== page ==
Concern over the spread of infections and diseases has seen increased public awareness in recent years, thanks largely to the coronavirus pandemic. In many instances, people’s fears are completely justified, as they have experienced relatives and loved ones placed on ventilators, or recieving other serious treatments.
While respiratory illnesses can be painful, scary, and even life-threatening, new research has found a positive side to people’s increased concerns. Specifically researchers from Harvard University have found that, using lungs-on-a-chip, the act of breathing can actually help to fight diseases, showcasing the unique disease-battling capabilities of the human body.
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Background: How Your Lungs Work
Lungs have a unique design that allows them to do their job rather efficiently. Inside the lungs are millions of alveoli, tiny air sacs full of capillaries that perform gas exchange. When an individual breathes, their inhaled gasses are exchanged with exhaled gasses using a thin blood-air barrier. This is why we exhale carbon dioxide and inhale oxygen. According to some studies, an average person takes approximately 600 million breaths over the course of their life. For the researchers at Harvard University, they hoped to unlock something new in studying the process of breathing.
Analysis: Breathing Biotechnology
The researchers first developed a lungs-on-a-chip system to further study breathing. Lungs-on-a-chip is a part of the overall field of biotechnology known as organs-on-chips. Whether it be a brain, heart, ear, eye, or something else, an organ-on-a-chip combines biology with technology, as cell cultures are grown into mini-organs no bigger than a USB memory stick in many cases. Organs-on-a-chip allows for scientists to better study biological responses without needing human test subjects, saving significant time and money for many biotechnology companies.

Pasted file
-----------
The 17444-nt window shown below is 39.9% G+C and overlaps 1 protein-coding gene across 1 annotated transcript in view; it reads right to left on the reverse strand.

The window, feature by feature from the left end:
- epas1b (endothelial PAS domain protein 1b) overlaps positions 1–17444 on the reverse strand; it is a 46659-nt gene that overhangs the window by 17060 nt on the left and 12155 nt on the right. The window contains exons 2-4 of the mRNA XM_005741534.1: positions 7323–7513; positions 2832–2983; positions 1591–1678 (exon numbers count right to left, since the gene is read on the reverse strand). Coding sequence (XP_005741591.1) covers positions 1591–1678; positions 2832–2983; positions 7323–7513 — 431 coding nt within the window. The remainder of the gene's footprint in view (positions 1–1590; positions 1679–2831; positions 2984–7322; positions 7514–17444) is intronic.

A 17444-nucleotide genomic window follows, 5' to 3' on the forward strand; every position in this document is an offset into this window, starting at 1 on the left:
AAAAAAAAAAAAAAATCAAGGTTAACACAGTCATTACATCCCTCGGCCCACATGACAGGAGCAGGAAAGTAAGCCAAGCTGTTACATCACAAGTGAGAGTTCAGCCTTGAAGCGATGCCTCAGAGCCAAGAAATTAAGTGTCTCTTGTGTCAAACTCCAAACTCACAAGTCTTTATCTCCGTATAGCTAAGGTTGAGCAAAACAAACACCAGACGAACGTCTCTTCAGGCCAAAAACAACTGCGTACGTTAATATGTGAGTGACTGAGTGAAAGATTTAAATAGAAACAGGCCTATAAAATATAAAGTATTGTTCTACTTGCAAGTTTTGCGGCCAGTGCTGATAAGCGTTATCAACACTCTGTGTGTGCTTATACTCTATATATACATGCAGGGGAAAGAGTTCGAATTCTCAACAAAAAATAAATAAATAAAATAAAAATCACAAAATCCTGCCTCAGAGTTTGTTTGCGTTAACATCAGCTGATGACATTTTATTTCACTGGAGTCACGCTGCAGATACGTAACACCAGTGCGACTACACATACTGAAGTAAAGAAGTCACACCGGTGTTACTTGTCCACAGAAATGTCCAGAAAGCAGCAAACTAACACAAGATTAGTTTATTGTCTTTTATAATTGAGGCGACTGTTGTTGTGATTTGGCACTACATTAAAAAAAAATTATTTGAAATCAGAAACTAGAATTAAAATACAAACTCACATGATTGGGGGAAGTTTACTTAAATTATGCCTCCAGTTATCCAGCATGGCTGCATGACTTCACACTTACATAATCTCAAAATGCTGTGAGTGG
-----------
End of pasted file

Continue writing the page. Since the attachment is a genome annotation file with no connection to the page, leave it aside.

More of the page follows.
For the Harvard scientists, they simulated human lung cells by using two different chip systems. The upper chip represented the alveolar cells while the lower chip represented lung blood vessel cells. This two-chip system allowed the researchers to track the movement of gasses from alveoli to blood vessels. To test these chips, the researchers infected the “lungs” with the H3N2 influenza virus. After infection, the researchers saw the breakdown of connections between cells as well as the activation of cell repair processes. The “lungs” also expressed higher levels of immune cells. From their findings, the scientists saw that the lungs were working to fight the infection. In comparing chip systems that performed breathing motions versus those that didn’t, those that “breathed” showed 50% less viral mRNA in the lung channels and significantly less inflammation. According to co-first author Professor Longlong Si: “This was our most unexpected finding-that mechanical stresses alone can generate an innate response in the lung.”
Outlook: Modeling Lung Infections
With attention still on the coronavirus, understanding the mechanics of lung infections is important. “This research demonstrates the importance of breathing motions for human lung function, including immune responses to infection,” explained co-first author Dr. Haiqing Bai of Harvard University. “It shows our Human Alveolus Chip can be used to model these responses in the deep portions to the lung, where infections are often more severe and lead to hospitalization and death.” Having a lung-on-a-chip model system can not only track infections but also help drug companies test their drugs to ensure they actually help to reduce infection and inflammation.
Kenna Castleberry is a staff writer at the Debrief and the Science Communicator at JILA (a partnership between the University of Colorado Boulder and NIST). She focuses on deep tech, the metaverse, and quantum technology. You can find more of her work at her website: kennacastleberry.com/